Ben Jonson: Poet

By Pritchard, William H. | The Hudson Review, Spring 2012 | Go to article overview

Ben Jonson: Poet


Pritchard, William H., The Hudson Review


Perhaps the best opening to one of T. S. Eliot's essays occurs in "Ben Jonson," a writer, Eliot says, "whose reputation has been of the most deadly kind that can be compelled upon the memory of a great poet":

To be universally accepted; to be damned by the praise that quenches all desire to read the book; to be afflicted by the imputation of the virtues which excite the least pleasure; and to be read only by historians and antiquaries - this is the most perfect conspiracy of approval.

Six years after Eliot's essay, the great Oxford edition of Jonson's works, edited by Charles Herford and Percy Simpson, began to appear: it would be completed only in 1952. Meanwhile, over the second half of the last century, many books on Jonson's poems, plays, and masques were published, often ones of high quality, including a substantial biography by David Riggs in 1989. Yet even today one would not expect a well-read non-specialist in English literature to be familiar with very much of Jonson's writings: Volpone and The Alchemist, certainly; die poem to Shakespeare and die matchless one on die death of Jonson's first son; a number of songs such as the one that begins "Drink to me only with thine eyes." Harold Bloom's recent large anthology of the best English poems includes the Shakespeare tribute, plus diree songs, and Bloom calls Jonson a poet's poet, read by scholars only. He notes that the fate Jonson predicted for Donne's poems - that they would perish "for not being understood" - has turned out not to be the case; instead, Jonson's very understandability seems to have worked against him, perhaps by not giving teachers and explicators much to "do" compared with die metaphysical poems of Donne, Herbert, and Marvell. It was not ever thus, and in the seventeenth century Jonson was revered as a dramatist, with Dryden putting him next though slightly subordinate to Shakespeare ("I admire [him] but I love Shakespeare"). Herrick and the Cavalier poets (Carew, Lovelace, Suckling) paid him homage, and he was acknowledged, if not always explicitly, to be the first significant critic of English literature. But who would believe that his tragedy, Catiline, His Conspiracy, was referred to during the seventeenth century more often than any play of Shakespeare's?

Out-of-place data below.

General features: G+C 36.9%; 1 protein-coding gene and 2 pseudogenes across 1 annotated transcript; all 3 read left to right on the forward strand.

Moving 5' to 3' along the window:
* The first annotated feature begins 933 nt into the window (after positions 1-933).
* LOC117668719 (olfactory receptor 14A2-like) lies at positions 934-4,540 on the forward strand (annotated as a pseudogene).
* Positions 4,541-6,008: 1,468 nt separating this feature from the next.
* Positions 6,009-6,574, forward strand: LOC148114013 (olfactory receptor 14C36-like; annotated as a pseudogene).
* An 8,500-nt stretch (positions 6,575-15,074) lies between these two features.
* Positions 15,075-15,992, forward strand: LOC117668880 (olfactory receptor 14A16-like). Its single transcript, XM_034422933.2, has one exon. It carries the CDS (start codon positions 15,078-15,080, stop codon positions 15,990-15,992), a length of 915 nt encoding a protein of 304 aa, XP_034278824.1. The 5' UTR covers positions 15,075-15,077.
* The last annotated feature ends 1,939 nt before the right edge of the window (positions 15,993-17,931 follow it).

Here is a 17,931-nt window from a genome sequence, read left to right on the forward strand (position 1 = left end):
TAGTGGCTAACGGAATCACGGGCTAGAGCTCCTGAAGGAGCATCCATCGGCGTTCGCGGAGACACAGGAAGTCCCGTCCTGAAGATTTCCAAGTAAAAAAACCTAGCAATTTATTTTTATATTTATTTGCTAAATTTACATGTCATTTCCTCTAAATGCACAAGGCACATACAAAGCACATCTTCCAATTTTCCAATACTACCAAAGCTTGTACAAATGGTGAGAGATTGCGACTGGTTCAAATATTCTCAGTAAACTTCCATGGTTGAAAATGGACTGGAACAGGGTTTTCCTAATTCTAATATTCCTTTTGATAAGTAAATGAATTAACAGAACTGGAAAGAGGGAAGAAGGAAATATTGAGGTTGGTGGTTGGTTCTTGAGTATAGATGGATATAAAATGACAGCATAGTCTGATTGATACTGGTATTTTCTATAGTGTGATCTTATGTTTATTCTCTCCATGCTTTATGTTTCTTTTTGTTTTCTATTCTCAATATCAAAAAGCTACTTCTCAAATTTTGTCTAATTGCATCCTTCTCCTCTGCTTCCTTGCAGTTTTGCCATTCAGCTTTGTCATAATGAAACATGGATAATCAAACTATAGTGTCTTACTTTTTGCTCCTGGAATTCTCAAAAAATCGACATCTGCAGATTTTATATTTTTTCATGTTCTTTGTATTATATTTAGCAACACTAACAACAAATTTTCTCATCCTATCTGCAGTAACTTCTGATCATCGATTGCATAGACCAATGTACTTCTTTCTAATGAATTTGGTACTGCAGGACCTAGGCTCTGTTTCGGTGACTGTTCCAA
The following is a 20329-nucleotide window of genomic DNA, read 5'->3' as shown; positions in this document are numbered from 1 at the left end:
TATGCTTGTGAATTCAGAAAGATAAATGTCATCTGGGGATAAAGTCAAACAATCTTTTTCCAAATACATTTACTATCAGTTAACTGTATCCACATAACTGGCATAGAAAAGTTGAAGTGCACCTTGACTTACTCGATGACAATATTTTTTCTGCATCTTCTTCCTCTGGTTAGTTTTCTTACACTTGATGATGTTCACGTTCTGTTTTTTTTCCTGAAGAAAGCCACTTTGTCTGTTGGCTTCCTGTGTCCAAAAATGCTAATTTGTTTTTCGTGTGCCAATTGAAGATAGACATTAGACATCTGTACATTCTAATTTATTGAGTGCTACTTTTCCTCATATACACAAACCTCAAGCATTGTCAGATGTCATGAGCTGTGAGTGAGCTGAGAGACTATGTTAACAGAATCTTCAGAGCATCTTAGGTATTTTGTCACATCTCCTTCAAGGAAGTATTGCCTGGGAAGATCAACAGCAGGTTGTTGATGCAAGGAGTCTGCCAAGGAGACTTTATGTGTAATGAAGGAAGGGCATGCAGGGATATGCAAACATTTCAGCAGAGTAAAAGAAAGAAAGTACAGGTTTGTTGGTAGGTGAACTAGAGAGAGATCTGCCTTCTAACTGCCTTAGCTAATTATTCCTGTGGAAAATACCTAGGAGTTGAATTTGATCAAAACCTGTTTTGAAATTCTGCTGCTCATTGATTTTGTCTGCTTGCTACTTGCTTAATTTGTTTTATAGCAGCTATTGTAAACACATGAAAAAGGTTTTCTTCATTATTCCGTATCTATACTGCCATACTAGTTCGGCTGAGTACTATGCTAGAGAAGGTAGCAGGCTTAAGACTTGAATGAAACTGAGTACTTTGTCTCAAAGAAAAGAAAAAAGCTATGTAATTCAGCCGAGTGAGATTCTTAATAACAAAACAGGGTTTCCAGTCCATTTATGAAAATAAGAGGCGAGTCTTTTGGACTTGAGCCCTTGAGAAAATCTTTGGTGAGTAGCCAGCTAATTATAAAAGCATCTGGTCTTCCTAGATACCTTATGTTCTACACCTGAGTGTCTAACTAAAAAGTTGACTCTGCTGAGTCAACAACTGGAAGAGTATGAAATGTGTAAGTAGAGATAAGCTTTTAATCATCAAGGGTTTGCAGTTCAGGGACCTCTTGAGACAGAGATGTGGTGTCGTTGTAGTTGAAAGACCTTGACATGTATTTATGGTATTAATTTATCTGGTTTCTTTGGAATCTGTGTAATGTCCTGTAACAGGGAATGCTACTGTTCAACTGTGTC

This astonishing fact is one of many to be found in Ian Donaldson's superb new biography of Jonson.1 Donaldson's career as a scholar and critic of the writer is more than impressive: he has edited a large selection of Jonson's works for The Oxford Authors series (Volpone, The Alchemist and the nondramatic poems) , with notes that are extremely helpful, never intrusive or pedantic. In 1997 he published a collection of essays about Jonson (Jonson's Magic Houses), and in perhaps the most important of diem, "Garnering and Losing die Self: Jonson and Biography," he juxtaposed, as did Jonson in his own life and many of his poems, a "collected, consistent, contained, morally stalwart self" of Classical tradition and Christian humanism, with what Donaldson terms "the loose self." This second self, "duplicitous and mercurial," is demonstrated in the contradictory nature of Jonson's character and life, which Donaldson sums up in a useful, if partial, list:

He zigzagged his way up through the social registers from labourer to soldier to actor to playwright to court poet, became sufficiently intimate with James I to risk, in work written for him, both jokes and stern advice, clung anxiously and precariously to royal favour under Charles I while simultaneously professing to disdain the court. He repeatedly scorned and threatened to leave the public theatre for which he nevertheless continued to write. He changed his religion, and changed it again. He wrote repeatedly of the virtues of a settled life, of dwelling contentedly at home, but left his wife and his home, and during the years of his maturity shifted from house to house, living under the protection of patrons.

Living in such instabilities, it is understandable, writes Donaldson, that Jonson should have aspired to the "gathered self as most firmly and resonantly suggested by the final four lines of "To the World":

Nor for my peace shall I go far

As wanderers do that still do roam,

But make my strengths, such as they are,

Here in my bosom and at home. …

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